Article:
DETROIT -- The tunnel from the players' lot at Comerica Park leads players and officials underneath Witherell Street and spills them out in front of the clubhouses. Turn left from there to go to the Tigers' clubhouse, right for the visitors.It's a simple choice, but an awkward change for many
DETROIT -- The tunnel from the players' lot at Comerica Park leads players and officials underneath Witherell Street and spills them out in front of the clubhouses. Turn left from there to go to the Tigers' clubhouse, right for the visitors.
It's a simple choice, but an awkward change for many former Tigers when they return to Detroit for the first time. Friday was J.D. Martinez's turn, a year and four days after his last game here. The extra time and another team change, having signed with the Red Sox as a free agent earlier this year, didn't make it easier for him.
"It's home for me," Martinez said Friday afternoon. "This is my home club. This is the team that raised me."
The Tigers weren't Martinez's first big league team. He played 252 games over three seasons with the Astros before Houston released him in Spring Training of 2014. He had ties to the Tigers through childhood friend Alex Avila and coach Dave Clark, but also admitted a big reason he signed a Minor League deal with Detroit that spring was because the Tigers were willing to offer him an opt-out clause if he wasn't in the big leagues by a certain date.
"A lot of teams didn't want to do it," Martinez said. "Detroit wanted to do it, and that was it. The last thing I wanted to do was get buried in Triple-A behind prospects. I wanted to be able to kind of control my own future, which was one of the main reasons I chose Detroit."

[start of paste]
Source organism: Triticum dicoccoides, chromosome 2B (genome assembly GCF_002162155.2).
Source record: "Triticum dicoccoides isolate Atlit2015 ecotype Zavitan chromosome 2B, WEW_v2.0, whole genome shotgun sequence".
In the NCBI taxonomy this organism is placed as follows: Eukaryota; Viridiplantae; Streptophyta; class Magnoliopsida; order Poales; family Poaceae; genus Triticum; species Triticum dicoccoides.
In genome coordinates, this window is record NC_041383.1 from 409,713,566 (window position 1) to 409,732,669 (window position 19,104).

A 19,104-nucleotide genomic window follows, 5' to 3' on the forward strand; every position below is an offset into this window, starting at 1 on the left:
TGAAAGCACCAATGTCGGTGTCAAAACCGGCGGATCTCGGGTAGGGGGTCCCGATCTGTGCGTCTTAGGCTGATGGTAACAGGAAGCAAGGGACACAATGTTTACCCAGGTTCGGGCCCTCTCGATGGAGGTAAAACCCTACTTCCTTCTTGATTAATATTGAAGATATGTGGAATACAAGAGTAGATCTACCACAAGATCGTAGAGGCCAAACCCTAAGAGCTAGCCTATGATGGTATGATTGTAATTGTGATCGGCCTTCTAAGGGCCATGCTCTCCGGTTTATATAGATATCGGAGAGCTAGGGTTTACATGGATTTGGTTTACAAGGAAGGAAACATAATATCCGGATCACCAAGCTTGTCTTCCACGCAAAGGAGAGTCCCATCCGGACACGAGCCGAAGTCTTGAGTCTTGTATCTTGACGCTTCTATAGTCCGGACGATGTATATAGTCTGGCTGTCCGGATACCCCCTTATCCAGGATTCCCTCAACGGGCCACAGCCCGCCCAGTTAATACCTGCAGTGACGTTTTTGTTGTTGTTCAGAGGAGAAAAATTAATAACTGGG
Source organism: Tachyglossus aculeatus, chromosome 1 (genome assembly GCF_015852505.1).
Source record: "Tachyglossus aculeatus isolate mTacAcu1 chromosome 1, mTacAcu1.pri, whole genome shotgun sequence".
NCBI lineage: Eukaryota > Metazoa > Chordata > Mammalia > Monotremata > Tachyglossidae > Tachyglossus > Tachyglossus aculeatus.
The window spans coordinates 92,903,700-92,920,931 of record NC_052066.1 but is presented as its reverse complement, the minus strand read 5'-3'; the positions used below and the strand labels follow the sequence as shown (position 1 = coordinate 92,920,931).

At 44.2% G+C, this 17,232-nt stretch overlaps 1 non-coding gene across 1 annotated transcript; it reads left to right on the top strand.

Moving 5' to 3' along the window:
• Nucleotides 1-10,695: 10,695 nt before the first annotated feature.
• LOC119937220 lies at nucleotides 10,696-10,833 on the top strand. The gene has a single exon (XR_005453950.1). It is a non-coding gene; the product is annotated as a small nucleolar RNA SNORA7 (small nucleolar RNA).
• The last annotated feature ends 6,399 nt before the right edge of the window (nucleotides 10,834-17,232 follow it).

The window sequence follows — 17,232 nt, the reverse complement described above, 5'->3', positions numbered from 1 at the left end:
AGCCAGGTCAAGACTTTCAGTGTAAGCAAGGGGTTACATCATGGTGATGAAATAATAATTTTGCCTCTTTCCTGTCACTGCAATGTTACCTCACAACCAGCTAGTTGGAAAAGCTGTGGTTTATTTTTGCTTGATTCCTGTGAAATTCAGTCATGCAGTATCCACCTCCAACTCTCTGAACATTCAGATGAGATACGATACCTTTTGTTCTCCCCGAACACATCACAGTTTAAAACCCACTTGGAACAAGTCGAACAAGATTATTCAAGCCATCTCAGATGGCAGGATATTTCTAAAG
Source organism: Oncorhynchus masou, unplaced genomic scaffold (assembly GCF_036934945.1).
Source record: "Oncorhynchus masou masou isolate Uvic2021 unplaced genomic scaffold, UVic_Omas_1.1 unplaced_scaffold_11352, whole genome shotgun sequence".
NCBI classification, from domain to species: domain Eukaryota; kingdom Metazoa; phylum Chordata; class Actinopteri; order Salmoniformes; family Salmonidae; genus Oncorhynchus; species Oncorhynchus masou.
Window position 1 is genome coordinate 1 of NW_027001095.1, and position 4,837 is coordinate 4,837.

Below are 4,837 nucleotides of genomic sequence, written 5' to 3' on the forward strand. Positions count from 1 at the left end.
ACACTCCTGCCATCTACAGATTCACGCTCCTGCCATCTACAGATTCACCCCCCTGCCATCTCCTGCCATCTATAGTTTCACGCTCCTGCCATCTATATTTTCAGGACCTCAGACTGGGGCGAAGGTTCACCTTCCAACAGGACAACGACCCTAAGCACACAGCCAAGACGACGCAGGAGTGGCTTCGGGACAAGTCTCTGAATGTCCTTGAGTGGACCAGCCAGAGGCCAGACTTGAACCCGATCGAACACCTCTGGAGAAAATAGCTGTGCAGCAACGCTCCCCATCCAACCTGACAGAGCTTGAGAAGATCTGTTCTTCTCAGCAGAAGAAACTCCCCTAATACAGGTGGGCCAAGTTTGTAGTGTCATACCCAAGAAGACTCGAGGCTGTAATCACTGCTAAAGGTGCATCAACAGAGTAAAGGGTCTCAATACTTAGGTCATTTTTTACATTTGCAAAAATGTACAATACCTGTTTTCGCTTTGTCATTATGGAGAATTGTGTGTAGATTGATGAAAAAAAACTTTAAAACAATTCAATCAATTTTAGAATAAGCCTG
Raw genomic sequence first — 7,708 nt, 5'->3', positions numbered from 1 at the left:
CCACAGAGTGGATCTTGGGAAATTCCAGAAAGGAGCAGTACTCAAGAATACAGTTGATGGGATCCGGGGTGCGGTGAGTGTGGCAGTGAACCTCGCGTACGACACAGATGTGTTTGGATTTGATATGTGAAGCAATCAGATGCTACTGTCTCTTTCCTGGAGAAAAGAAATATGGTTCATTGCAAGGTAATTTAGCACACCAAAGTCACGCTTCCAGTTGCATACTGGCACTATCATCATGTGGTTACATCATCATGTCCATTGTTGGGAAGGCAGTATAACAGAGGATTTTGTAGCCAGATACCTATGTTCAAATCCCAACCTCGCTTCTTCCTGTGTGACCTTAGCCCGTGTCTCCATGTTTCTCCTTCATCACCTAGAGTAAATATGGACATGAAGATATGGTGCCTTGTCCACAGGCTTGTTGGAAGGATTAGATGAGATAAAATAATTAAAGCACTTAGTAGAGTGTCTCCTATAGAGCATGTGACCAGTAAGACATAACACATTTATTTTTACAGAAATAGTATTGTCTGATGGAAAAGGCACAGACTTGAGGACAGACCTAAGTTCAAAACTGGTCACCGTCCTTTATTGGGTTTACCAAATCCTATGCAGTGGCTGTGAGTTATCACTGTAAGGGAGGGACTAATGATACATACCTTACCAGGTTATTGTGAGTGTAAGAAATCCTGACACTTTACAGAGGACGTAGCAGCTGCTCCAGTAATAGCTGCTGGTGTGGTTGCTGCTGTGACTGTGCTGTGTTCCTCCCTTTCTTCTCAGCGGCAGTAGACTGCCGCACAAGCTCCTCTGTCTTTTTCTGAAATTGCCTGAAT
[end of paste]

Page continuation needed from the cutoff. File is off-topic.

The rest is history. With a revamped swing, Martinez went from castoff to All-Star in Detroit, posting a .912 OPS in his first Tigers season in 2014, then hitting 38 homers with 102 RBIs in '15. He batted .300 with a .912 OPS during his four-year Detroit tenure, falling one homer shy of the century mark. He became a fan favorite in the process, a symbol of a city with a comeback story of its own.
His Tigers tenure has been history for a year now, having been traded to Arizona in July 2017 for three prospects in a deal that began the rebuilding process to break up Detroit's superstar-laden roster. Martinez likely would've been traded regardless of team direction with free agency looming and the Tigers struggling, but once he left, the youth movement was clear.
"It was inevitable," Martinez said. "I think everybody knew it. It wasn't just me. You can only be good like that for so long."
He still keeps in touch with a few players, such as Jose Cabrera and Jose Iglesias, but admittedly doesn't know many players on the rebuilding team. If anything, he saw more former Tigers teammates earlier this week at the All-Star Game. That group included current Astros pitcher Justin Verlander, whose trade helped Houston win a long-awaited World Series title last October.
"I was talking about it actually with Verlander, when we were at the All-Star Game," Martinez said. "It's just one of those things where [we said], 'Dude, I don't know how we didn't win [in Detroit]."
Martinez's lone postseason experience in Detroit was in 2014, when they were swept out of the American League Division Series by the Orioles. That doesn't diminish how Martinez looks back on his Tigers tenure.
"This is always home for me," he said. "That's the way I look at it. This is where I grew up. This is my home club almost. It just reminds me of all the growing pains I went through."
Jason Beck has covered the Tigers for MLB.com since 2002. Read Beck's Blog, follow him on Twitter @beckjason and Facebook.